Complex plant-pathogen interactions maintain tropical forest diversity
Pathogenic fungi account for significant mortality in tropical seedling communities and their host-specific interactions can influence plant community dynamics through negative feedbacks. The long-standing Janzen-Connell hypothesis suggests that specialized pests such as insects and pathogens maintain high plant diversity by preventing species dominance through their disproportionately negative effects on locally abundant plant species. While much is known of the identities and specificity of pathogens and pests in agriculture and forest management systems, the diversity and complexity of natural systems highlights the challenges involved with characterizing and identifying cryptic plant-fungal interactions. An experimental test of this hypothesis in the Chiquibul Maya Mountain Forest Reserve of Belize shows that fungal plant pathogens, but not insects, have a community-wide role in maintaining seedling diversity in this forest. Culturing microfungi from diseased leaf tissue and experimentally infecting healthy seedlings with fungal spores tested the virulence and specificity of strains of putatively pathogenic fungi within the seedling community.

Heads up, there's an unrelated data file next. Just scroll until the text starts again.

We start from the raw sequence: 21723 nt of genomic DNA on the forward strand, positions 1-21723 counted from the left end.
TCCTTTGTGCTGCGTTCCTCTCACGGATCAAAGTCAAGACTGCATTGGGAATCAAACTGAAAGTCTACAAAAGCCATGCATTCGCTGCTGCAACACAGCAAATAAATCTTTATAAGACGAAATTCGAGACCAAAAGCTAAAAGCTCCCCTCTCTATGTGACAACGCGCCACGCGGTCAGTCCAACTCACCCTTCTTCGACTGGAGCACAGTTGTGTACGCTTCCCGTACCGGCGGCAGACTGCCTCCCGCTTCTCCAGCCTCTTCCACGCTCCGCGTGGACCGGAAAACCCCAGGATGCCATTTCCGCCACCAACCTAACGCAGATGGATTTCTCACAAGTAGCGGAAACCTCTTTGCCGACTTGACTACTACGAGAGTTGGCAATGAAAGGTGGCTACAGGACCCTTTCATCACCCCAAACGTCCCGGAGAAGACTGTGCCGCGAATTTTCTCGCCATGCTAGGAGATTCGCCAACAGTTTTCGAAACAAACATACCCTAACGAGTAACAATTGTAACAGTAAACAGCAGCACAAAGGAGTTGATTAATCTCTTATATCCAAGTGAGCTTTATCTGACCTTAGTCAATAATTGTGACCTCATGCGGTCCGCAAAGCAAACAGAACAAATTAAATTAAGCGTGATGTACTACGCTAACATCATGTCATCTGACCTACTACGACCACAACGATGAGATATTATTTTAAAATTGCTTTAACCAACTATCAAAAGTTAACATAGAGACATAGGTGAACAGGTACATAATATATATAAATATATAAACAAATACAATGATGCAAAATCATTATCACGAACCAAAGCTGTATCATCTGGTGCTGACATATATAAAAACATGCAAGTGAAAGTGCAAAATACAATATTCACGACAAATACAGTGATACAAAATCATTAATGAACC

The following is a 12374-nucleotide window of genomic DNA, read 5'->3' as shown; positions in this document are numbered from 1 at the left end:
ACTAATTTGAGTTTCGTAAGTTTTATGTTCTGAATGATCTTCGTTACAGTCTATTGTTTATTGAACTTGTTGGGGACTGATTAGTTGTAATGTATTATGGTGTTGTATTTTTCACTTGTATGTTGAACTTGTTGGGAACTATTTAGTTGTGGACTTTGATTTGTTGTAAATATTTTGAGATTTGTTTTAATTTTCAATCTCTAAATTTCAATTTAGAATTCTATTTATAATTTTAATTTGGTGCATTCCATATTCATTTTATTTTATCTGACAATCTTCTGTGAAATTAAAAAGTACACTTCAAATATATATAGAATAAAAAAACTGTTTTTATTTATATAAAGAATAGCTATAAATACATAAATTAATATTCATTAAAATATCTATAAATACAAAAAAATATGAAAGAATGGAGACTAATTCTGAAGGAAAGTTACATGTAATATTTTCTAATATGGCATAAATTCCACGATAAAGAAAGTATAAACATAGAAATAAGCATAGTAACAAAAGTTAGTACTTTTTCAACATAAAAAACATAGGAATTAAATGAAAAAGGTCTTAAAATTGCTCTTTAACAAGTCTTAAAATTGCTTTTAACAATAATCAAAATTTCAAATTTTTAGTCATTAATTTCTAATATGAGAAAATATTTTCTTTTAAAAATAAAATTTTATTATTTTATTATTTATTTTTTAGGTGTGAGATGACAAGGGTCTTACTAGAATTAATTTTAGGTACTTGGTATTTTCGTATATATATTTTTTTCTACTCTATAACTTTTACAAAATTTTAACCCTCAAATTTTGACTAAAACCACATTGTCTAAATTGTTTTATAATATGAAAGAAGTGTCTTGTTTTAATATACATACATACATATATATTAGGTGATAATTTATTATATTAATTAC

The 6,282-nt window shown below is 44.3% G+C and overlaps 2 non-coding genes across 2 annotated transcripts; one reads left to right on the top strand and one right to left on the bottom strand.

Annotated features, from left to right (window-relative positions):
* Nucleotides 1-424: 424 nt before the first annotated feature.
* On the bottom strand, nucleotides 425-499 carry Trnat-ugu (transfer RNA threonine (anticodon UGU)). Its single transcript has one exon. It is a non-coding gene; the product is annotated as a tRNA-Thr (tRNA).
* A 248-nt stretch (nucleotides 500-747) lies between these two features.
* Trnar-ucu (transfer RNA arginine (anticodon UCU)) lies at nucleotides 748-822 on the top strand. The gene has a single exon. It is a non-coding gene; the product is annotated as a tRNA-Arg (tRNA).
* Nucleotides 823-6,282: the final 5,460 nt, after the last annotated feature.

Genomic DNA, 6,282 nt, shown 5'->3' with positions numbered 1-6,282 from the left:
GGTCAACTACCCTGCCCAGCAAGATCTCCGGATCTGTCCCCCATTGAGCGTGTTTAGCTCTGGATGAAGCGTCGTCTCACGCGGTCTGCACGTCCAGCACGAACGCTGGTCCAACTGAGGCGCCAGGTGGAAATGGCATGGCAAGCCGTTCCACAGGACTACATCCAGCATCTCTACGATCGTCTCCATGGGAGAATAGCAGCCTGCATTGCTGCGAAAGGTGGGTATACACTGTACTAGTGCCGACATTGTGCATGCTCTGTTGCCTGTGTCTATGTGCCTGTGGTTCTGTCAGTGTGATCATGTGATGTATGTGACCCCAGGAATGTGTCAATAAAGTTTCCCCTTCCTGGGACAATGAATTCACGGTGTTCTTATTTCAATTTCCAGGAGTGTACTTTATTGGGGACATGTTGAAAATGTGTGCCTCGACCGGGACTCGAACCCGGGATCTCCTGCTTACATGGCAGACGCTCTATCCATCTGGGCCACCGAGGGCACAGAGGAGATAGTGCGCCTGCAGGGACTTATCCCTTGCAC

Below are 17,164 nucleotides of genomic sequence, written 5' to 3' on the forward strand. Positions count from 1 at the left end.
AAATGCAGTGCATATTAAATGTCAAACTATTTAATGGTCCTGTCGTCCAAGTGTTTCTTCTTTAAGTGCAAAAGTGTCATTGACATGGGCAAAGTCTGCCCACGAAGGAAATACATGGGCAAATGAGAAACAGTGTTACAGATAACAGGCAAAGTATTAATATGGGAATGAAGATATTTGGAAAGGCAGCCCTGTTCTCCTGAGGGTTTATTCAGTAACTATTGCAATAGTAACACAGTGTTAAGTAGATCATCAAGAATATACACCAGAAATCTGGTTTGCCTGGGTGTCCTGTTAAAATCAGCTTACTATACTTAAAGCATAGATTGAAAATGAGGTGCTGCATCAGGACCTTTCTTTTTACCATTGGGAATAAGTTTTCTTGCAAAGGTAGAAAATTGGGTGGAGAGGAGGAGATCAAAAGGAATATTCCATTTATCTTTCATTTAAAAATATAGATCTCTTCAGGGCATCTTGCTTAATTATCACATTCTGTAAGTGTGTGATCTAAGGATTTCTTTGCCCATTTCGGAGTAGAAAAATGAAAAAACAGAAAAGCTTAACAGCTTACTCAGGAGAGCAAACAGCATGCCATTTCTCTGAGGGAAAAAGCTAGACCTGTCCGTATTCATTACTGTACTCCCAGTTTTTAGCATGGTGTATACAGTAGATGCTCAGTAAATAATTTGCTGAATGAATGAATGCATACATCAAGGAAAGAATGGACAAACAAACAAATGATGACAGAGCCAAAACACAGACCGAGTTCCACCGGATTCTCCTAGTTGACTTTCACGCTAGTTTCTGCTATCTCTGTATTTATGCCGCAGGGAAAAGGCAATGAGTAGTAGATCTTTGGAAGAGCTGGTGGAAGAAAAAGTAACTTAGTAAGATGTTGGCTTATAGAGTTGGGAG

Putative pathogens were identified from a diverse assemblage of seedling-infecting fungi. Inter-annual and spatial variation in seedling disease incidence and severity suggest important interactions between biotic (e.g., seeding density) and abiotic (e.g., soil moisture) variables. Genetic characterization (using nrITS gene region) of fungal taxa infecting a range of tropical seedling hosts highlights the predominance of low specificity of plant-associated fungi in species rich communities. Experimental infection of healthy seedlings of seven species with putative pathogens revealed broad host range or polyphagy of pathogens but species-specific virulence. Seedling hosts also varied in susceptibility, with certain species resistant to any infection and others experiencing 100% mortality when exposed to certain Colletotrichum sp. (Glomerellaceae) strains. The original assumption of specialized pests driving the negatively density dependent mortality thought to regulate plant populations does not seem to hold either for plant-pathogen interactions in tropical forests. Polyphagy in fungi is the more common strategy in species-rich communities with high numbers of locally rare species. Nevertheless, plant preferences of pests and the variation in plant responses to common pests appears to be sufficient to facilitate coexistence as described in the Janzen-Connell hypothesis. It is clear that native endemic diseases are a crucial component in maintaining biodiversity and ecosystem services, and further characterization of these complex interactions could shed light on potential emerging and invasive diseases.